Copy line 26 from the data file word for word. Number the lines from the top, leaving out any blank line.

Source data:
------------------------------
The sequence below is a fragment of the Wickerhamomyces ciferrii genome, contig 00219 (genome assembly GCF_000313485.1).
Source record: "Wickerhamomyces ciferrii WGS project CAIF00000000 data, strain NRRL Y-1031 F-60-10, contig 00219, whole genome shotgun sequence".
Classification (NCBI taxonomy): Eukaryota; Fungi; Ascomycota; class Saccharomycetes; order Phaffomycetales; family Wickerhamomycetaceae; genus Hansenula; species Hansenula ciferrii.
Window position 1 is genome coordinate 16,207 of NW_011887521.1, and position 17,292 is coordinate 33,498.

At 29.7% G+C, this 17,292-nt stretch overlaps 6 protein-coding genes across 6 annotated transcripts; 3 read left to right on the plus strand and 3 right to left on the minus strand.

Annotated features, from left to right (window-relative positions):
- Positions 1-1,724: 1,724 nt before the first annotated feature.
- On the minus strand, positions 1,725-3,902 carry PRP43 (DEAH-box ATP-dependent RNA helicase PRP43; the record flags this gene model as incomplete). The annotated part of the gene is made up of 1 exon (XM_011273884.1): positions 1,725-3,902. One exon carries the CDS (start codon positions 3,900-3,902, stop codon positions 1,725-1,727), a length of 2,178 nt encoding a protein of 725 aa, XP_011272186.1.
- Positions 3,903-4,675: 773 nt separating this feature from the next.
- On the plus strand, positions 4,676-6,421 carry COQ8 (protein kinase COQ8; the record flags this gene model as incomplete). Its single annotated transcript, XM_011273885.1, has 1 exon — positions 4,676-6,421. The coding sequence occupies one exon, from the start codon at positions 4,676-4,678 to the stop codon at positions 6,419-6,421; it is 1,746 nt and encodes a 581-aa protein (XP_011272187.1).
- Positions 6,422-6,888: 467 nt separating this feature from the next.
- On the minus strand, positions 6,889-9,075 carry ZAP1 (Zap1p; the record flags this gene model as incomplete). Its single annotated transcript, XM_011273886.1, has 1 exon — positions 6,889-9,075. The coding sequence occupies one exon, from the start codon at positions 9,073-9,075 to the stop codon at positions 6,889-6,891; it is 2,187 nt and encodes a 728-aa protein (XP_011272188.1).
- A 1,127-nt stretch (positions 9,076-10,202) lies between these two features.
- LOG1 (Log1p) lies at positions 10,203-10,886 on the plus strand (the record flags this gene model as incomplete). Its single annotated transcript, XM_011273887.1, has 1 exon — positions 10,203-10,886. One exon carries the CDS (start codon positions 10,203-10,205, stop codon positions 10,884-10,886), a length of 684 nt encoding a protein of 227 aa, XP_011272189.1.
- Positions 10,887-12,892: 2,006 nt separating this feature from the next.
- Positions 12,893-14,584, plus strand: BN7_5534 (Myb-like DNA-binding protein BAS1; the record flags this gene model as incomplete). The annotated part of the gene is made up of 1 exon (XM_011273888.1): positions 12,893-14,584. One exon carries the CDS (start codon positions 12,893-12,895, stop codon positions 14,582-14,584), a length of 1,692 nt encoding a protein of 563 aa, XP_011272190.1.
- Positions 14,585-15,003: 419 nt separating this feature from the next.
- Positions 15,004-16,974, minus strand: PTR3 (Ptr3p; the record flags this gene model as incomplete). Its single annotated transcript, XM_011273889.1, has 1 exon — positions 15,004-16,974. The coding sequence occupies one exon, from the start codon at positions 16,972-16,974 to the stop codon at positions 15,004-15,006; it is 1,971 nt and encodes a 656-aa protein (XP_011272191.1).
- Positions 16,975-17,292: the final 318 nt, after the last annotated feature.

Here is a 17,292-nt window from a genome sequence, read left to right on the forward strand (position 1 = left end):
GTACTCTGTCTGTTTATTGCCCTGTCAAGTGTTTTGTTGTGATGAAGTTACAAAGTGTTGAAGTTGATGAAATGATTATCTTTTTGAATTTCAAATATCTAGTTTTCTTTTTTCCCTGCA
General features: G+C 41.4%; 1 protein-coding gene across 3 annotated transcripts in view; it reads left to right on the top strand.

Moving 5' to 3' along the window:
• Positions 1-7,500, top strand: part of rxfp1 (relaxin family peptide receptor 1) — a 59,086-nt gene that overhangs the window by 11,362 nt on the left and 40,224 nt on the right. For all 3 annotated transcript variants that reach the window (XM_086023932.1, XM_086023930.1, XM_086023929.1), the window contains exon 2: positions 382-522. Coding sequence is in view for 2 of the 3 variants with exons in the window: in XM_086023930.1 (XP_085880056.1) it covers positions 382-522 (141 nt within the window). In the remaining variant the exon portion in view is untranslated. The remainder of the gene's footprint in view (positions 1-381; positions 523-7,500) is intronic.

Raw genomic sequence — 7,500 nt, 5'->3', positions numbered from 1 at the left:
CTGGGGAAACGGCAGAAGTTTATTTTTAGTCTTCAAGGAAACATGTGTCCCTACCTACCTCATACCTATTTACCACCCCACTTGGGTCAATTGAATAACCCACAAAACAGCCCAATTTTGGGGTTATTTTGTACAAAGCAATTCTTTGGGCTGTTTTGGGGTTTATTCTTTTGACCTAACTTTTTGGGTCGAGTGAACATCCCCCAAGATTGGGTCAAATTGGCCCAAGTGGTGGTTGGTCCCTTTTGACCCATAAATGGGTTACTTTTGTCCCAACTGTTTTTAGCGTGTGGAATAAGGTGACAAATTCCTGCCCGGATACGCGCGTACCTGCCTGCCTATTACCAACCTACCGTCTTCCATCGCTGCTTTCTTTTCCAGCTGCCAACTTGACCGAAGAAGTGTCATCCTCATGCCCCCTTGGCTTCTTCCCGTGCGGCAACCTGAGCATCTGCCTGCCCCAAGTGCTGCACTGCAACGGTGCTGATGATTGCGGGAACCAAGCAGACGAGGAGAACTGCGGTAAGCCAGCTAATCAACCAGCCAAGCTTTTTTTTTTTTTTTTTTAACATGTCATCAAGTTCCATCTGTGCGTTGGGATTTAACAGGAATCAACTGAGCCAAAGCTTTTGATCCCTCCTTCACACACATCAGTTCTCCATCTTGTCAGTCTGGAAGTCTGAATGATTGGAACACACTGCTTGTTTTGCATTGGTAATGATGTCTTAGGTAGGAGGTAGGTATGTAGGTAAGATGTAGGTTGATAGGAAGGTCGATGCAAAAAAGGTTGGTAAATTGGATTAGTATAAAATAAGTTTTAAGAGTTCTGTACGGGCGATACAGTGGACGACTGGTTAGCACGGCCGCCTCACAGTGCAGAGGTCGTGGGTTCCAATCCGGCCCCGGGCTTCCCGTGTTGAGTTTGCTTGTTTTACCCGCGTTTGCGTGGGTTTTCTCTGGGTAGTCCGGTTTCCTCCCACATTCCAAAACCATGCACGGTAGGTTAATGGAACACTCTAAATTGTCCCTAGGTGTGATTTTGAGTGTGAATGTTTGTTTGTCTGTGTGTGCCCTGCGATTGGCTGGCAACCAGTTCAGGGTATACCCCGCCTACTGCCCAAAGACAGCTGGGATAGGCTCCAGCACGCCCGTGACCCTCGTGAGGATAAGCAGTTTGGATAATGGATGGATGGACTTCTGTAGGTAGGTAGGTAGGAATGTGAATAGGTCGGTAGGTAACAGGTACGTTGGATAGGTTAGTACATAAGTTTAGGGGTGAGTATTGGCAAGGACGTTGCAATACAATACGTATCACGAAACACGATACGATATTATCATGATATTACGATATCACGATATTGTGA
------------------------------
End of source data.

CTGGGGAAACGGCAGAAGTTTATTTTTAGTCTTCAAGGAAACATGTGTCCCTACCTACCTCATACCTATTTACCACCCCACTTGGGTCAATTGAATAACCCACAAAACAGCCCAATTTTGGGGTTATTTTGTACAAAGCAATTCTTTGGGCTGTTTTGGGGTTTATTCTTTTGACCTAACTTTTTGGGTCGAGTGAACATCCCCCAAGATTGGGTCAAATTGGCCCAAGTGGTGGTTGGTCCCTTTTGACCCATAAATGGGTTACTTTTGTCCCAACTGTTTTTAGCGTGTGGAATAAGGTGACAAATTCCTGCCCGGATACGCGCGTACCTGCCTGCCTATTACCAACCTACCGTCTTCCATCGCTGCTTTCTTTTCCAGCTGCCAACTTGACCGAAGAAGTGTCATCCTCATGCCCCCTTGGCTTCTTCCCGTGCGGCAACCTGAGCATCTGCCTGCCCCAAGTGCTGCACTGCAACGGTGCTGATGATTGCGGGAACCAAGCAGACGAGGAGAACTGCGGTAAGCCAGCTAATCAACCAGCCAAGCTTTTTTTTTTTTTTTTTTAACATGTCATCAAGTTCCATCTGTGCGTTGGGATTTAACAGGAATCAACTGAGCCAAAGCTTTTGATCCCTCCTTCACACACATCAGTTCTCCATCTTGTCAGTCTGGAAGTCTGAATGATTGGAACACACTGCTTGTTTTGCATTGGTAATGATGTCTTAGGTAGGAGGTAGGTATGTAGGTAAGATGTAGGTTGATAGGAAGGTCGATGCAAAAAAGGTTGGTAAATTGGATTAGTATAAAATAAGTTTTAAGAGTTCTGTACGGGCGATACAGTGGACGACTGGTTAGCACGGCCGCCTCACAGTGCAGAGGTCGTGGGTTCCAATCCGGCCCCGGGCTTCCCGTGTTGAGTTTGCTTGTTTTACCCGCGTTTGCGTGGGTTTTCTCTGGGTAGTCCGGTTTCCTCCCACATTCCAAAACCATGCACGGTAGGTTAATGGAACACTCTAAATTGTCCCTAGGTGTGATTTTGAGTGTGAATGTTTGTTTGTCTGTGTGTGCCCTGCGATTGGCTGGCAACCAGTTCAGGGTATACCCCGCCTACTGCCCAAAGACAGCTGGGATAGGCTCCAGCACGCCCGTGACCCTCGTGAGGATAAGCAGTTTGGATAATGGATGGATGGACTTCTGTAGGTAGGTAGGTAGGAATGTGAATAGGTCGGTAGGTAACAGGTACGTTGGATAGGTTAGTACATAAGTTTAGGGGTGAGTATTGGCAAGGACGTTGCAATACAATACGTATCACGAAACACGATACGATATTATCATGATATTACGATATCACGATATTGTGA